List with No Name #44

  1. In Kyoto, in the hot summer rain, sweating in a poncho, fighting with my girlfriend in front of a golden temple.
  2. At 17, experiencing the most intense jealousy of my life, watching a classmate weep in front of The Pietà, thinking, feeling, Why can’t I feel that?
  3. On the way to work, sleepy, maybe a bit hungover, breaking down in tears at “Space Oddity,” concern for Major Tom, his family. Swearing off music in the early morning. News radio ever since.
  4. Religion is just a set of aesthetic possibilities, conditions, and experiences.
  5. In Cork, drinking beer on a roof in the summer sun, a wasp landed on my very eye.
  6. In the last year of college, writing and recording dozens of songs with friends, editing the songs into a cohesive thing, calling the thing an album, sharing it with friends, with never even once the intention of doing anything else with that music, with no dreams of anyone else hearing it, live or recorded. An album made entirely for ourselves.
  7. Listening to it a dozen years later, conceding that it was actually maybe very good.
  8. Vomiting in foreign cities.
  9. Wary of my own susceptibility to sentimentalism, to sentimentality, to my awful tendency to experience catharsis through a fast food commercial on television.
  10. Never able to feel transcendent peace in nature, despite Emerson, Thoreau, Dickinson, Whitman, etc.—because just at the moment that the affect of transcendent peace manifests (the verb is inadequate), my awareness of the affect and the process of the affect and my feeling of the feeling of the affect spoils it all.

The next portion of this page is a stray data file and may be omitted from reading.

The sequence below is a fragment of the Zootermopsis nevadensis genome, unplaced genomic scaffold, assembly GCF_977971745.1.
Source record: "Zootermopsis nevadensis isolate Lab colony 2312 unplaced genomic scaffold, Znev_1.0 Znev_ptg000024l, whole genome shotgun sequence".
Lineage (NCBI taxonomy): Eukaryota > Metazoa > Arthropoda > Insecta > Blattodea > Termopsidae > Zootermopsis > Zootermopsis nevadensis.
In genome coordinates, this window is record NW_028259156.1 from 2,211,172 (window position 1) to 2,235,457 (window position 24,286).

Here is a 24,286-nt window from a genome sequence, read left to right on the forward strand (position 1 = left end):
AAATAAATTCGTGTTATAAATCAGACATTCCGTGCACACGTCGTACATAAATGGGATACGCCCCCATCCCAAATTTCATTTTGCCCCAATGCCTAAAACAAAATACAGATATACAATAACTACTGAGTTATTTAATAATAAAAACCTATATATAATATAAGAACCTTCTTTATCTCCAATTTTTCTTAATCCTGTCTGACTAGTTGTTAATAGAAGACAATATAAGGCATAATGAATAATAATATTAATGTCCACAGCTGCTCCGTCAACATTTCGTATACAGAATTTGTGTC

11. Crashing into a road sign on an off ramp, walking away from the wreck, lying down on the slanted concrete abutment in the shade of a roaring overpass, feeling the best feeling, unspoiled.
  12. My child born—that nothing was more original, real, terrifying, beautiful.
  13. In dreams, sometimes: A whole other life, full, brimming, rich, real. He who wakes me wounds me, I think Nietzsche wrote. Or was it Bernhard? Or am I imagining the phrase?
  14. Never not jealous of a hawk in flight.
  15. My mother falling asleep, I kept reading until I too fell asleep.
  16. Vomiting into the trashcan in my classroom.
  17. My brother, balling up wrapping paper, hurling at me. My explosive rage.
  18. The snakes, the rats, the roaches I’ve killed.
  19. Workshopping a story in class. How I hated everyone.
  20. Friends jumping on my bed the afternoon of my wedding. (How did they get in?). Vomiting in the bed.
  21. Reading a certain novel, its plot, its construction essentially destroying a hundred or more of my own pages, my own outline, my own idea.
  22. A Modigliani in the New Orleans Museum of Art: Her neck was everything I remembered of the visit.
  23. My electric guitar, literally rusty from salt air and disuse.
  24. Irony as an aesthetic experience—or a defense against aesthetic experience?
  25. Painting the same scene in watercolors, dozens of times, with my daughter—the loquat tree, the grass, the sky. Her paintings surpassed mine so quickly.